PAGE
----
Defining Moment

Are we willing to call ourselves out first before blaming someone or something?

It’s always easier to blame others, and sometimes they are at fault, but what have we done to cause the situation? How have we contributed?

And, more valuable to consider, is this even worth getting upset over?

Most things that happen are so insignificant that the best option becomes not saying anything at all. We can tap down the ego with a dose of humility.

Have we ever made a mistake before?
Have we dropped the food right before serving it?
Have we cut someone off in traffic?
Have we held up a checkout line with a lot of items?
Have we parked poorly between the lines?
Have we messed up an order?
Have we had one of the days where we just struggled?

So do other people.

Before causing a scene or yelling at someone or getting angry we need to be willing to look at that “mirror” and tell ourselves that we are in control.

Our actions, right now, define us.

Humility.
Empathy.
Compassion.

These are the traits we want others to exude when we mess up or are having a bad day.

We need to take that into consideration next time we are in that situation.

How will that moment define us?

Defining Moment2022-08-11T20:13:34-04:00

Fast and Slow

We can get it in our heads that if we’re not moving forward, fast and furious, then we will be left behind.

This is one of the self-limiting beliefs I had for many years. The notion that there is some race.

What I’ve come to realize is that we can all move forward, extremely fast, but it comes at a big cost. We rush projects, we rush parenting, we rush our partners. We are so worried about the days ahead that we forget the moment we are in right now.

We can all go fast.

But it’s the ones who can be still that achieve the most happiness.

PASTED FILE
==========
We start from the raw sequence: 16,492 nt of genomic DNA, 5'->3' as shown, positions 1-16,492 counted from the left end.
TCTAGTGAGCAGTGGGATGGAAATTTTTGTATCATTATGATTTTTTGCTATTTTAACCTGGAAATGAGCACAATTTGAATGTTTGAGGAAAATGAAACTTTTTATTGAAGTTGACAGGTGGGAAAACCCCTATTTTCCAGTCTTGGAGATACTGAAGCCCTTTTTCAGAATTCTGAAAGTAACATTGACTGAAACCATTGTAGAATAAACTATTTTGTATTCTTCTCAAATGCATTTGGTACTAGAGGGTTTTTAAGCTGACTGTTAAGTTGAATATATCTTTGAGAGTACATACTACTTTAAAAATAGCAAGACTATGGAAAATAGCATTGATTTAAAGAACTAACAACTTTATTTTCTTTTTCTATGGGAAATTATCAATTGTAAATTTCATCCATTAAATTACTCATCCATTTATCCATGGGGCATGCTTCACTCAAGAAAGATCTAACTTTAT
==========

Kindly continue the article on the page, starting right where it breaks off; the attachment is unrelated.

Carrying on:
They gain perspective on the world around them. They ponder decisions. They develop new routines by analyzing current ones. They open their eyes to new possibilities. They think.

This can’t be done when we are moving a mile a minute. It’s impossible.

The only way to speed up is to slow down. Retool the engine. Refine the skills. Be thoughtful about the next course of action.

With that, we can have the opportunity to move at a greater clip while recognizing that it’s important for intermittent stops.

We have to give ourselves this time to pause.

It’s the only way we’ll ever get ahead.

Fast and Slow2022-07-09T17:45:12-04:00

Nuclear Reactor

We all go through anguish and despair and none of those emotions should be taken lightly.

We need to lean into those. Embrace those. Sit in the suck of those moments.

But then we have to have perspective. We don’t really know how it’s going to turn out from here. We don’t know what will happen. We don’t know where this will lead us in our life.

And, hopefully, that will give us some assurance that we’ll be okay. Because we’ve been here before. Maybe not exactly, but we’ve felt these feelings and been in similar waters.

All we can try to do is have a positive perspective on what will come next.

As the Stoics have said, we can’t always control what’s happening but we can control our reaction to it.

Think. Cry. Reflect. Get emotional. Be with those thoughts and feelings.

And then endure and embrace the potential opportunities that lie ahead.

We can’t know for certain what will happen. But we can control whether our outlook will be positive or negative.

We do have that choice in the matter.

Nuclear Reactor2022-04-14T14:06:36-04:00

Being Present

One day at a time.

One conversation at a time.

One moment at a time.

Instead of hoping and envisioning what could happen. Be present with what is happening.

This moment matters the most. Cherish it and give it our all.

We may not know what the crystal ball holds for us in the future but we can make this moment the most glorious it can be.

Happiness isn’t found in dreaming of the future; it’s in living in the present moment.

It’s about just being.

Being Present2022-05-06T13:33:04-04:00

Boiling Point

Water is just water. Until it gets hot enough and starts to boil. It’s still water but now it’s boiling hot and creating a new, gaseous state that wasn’t there before.

We don’t know exactly when because there are many factors to get it to the exact temperature. It depends on the amount of water, the consistency of the heat applied, and outside factors (like salt).

But, at some point, when the conditions are right, it boils.

The same can be true for the work we want to put out in the world. It never gets noticed, picked up, or becomes helpful to us or others until we actually create it, consistently, over time and put energy or “heat” into the process.

We have to be willing to endure the long arduous process of creating with nothing happening. Sometimes, it can be like watching water boil.